It seems you were indicating that the justification for Maggie’s finding God (or being found of God) were because of feelings and not rational. No, there was objective and rational justification, empirical facts and manifest meaning. It is certainly understandable that you would want to emphasize feelings, though, making them “the best reasons”, and minimizing intellect, making it easier to justify unbelief.

The best reasons for belief are rational, though, because feelings are so ephemeral and easily manipulated, say, by TV evangelists. That is not at all to say that feelings are unimportant, because we are talking about the redemption of an individual’s relationship and love for the personal and fatherly Almighty God – it is not just a head trip. Maggie received that gift, an eternally significant one to be desired and sought after.

Dale, I respect you.

. I, myself, while I find Maggie inspiring, don’t find her argument convincing. There is way too much in the natural world that counterbalances and seems to explain it to me.

I mentioned once how I really struggled with a prof who asked me to question things–and told my dad, a very godly man, that I thought there were enough examples of miracles in the world to cement belief in God. He said, “No, that’s not the case. For some reason, God chooses to work in ways that are not provable as a miracle. When I was in college, I really struggled on how to base my belief in God. Eventually, I decided, like Kirkegaard, to make a leap of faith.” I related that to my skeptic prof, and he was stunned. He expressed respect for my dad.

There was a Harvard study that reviewed how many of us need (and don’t need) logic to come to a point of view. It’s interesting how we are made. I honestly feel the need to question things a lot. It’s not because I don’t want God to exist–rather, I know I am biased in that favor, and I try to be as detached and honest as I can. I fail in that a lot–and am learning quite a bit.

It seems that God knows exactly where we need to come from, and knows how much we struggle. Thank goodness! He’s a lot easier on people than I am

Thanks for the discussion.


You don’t think winning five separate lotteries in a day and in the order that the tickets were bought isn’t a pretty good clue that something is rigged? I think it illustrates the individuality of our relationships with God. I’m quite certain that there is something miraculous, as your dad said, that happens in a life, subtle or stark, that brings a person to God.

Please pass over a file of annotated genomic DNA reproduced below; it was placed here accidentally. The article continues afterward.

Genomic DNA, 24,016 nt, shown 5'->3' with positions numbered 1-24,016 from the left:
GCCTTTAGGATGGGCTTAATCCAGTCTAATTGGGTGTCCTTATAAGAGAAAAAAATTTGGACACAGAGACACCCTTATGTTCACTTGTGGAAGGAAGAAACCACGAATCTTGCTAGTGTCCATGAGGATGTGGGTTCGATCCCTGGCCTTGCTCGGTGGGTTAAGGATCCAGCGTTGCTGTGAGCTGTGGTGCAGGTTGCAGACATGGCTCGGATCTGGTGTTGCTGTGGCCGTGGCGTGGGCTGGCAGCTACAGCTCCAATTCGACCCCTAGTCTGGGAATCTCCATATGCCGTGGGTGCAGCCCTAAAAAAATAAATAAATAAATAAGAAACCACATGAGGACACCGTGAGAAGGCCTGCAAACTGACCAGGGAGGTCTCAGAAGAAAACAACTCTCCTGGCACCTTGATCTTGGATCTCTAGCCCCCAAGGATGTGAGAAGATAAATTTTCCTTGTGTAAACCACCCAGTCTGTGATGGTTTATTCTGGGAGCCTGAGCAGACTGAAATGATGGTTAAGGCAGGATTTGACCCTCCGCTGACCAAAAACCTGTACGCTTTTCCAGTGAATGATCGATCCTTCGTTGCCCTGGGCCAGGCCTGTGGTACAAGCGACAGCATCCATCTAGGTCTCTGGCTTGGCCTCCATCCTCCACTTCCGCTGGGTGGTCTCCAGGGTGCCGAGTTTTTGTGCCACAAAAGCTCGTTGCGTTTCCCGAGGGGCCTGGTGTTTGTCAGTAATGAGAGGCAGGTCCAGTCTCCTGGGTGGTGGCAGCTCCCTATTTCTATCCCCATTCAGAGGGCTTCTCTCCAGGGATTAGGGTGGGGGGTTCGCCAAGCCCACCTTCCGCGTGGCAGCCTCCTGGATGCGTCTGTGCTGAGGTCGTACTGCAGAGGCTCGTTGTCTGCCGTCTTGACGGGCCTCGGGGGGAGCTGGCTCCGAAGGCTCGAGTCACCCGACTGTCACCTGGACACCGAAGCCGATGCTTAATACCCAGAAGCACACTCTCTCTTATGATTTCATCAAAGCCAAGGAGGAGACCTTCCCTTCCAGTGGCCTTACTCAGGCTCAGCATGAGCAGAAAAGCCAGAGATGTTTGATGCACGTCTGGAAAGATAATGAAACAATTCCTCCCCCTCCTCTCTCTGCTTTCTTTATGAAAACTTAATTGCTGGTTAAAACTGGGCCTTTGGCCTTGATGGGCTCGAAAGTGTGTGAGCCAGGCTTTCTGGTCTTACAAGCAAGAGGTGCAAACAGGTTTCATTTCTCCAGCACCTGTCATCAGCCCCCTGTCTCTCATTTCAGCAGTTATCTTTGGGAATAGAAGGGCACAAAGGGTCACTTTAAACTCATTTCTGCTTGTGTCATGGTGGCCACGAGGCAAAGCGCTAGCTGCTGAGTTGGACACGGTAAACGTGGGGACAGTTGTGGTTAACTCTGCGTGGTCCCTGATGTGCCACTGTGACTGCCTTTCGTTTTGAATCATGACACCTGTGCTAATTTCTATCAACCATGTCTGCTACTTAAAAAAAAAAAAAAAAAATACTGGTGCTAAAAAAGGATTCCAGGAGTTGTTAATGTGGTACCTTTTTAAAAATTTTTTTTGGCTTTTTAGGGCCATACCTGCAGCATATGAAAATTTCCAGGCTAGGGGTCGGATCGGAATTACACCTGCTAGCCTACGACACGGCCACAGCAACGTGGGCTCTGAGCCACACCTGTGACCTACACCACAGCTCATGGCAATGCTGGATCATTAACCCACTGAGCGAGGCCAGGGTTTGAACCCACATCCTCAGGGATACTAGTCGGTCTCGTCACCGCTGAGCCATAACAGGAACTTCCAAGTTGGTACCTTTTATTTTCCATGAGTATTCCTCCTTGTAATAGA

Hearts don’t change due to reasoning alone, and stony ones don’t soften themselves. They can be prepared, however, by reason and circumstance. It was God’s providence – timing and placing, that put Lydia and Paul in Philippi where and when they were. Likewise Maggie in her desperation, but there was no one distinct miracle (or set of them :slightly_smiling_face:) in Lydia’s life.

Changed hearts can stagnate or continue to grow (in a nonliteral healthy sense :slightly_smiling_face:), I think. Bonhoeffer’s hermeneutic comes to mind.

Yes and no. Yes, make sure it wasn’t rigged by actual person s because people can and sometimes do behave badly. But no, not by a supernatural agent. Even if you believe in such beings, what would be the motivation? Do you think God engages in brinksmanship regarding His hiddenness? Does he look for little ways to convince each one of His special children so as not to broadcast it to the deficient ones? None of that seems appealing or likely to me.

I think if there is anything like salvation it comes from engaging life more with your heart and less with your head. Ideally we’d use both, but as a culture we put reason on a pedestal and distrust feeling and intuition - not for the better. The trouble with reason is that we’re really bad at not acting for narrow, self serving ways. Those who tell themselves it is all a matter of rationality are probably adrift where salvation is concerned no matter how hard they work to chart an endgame to paradise.


Make that singular.


Was there any in Lydia’s case? (Or mine.)

The heavens declare the glory of God,
    and the sky above proclaims his handiwork.
Day to day pours out speech,
    and night to night reveals knowledge.

Psalm 19:1-2

For since the creation of the world God’s invisible qualities – his eternal power and divine nature – have been clearly seen, being understood from what has been made, so that people are without excuse.
Romans 1:20

Nothing is hidden except maybe by motivated reasoning?

No charting required, just the humble acceptance of a gift with love.

“Let your conversation be always full of grace, seasoned with salt, so that you may know how to answer everyone.” -Colossians 4:6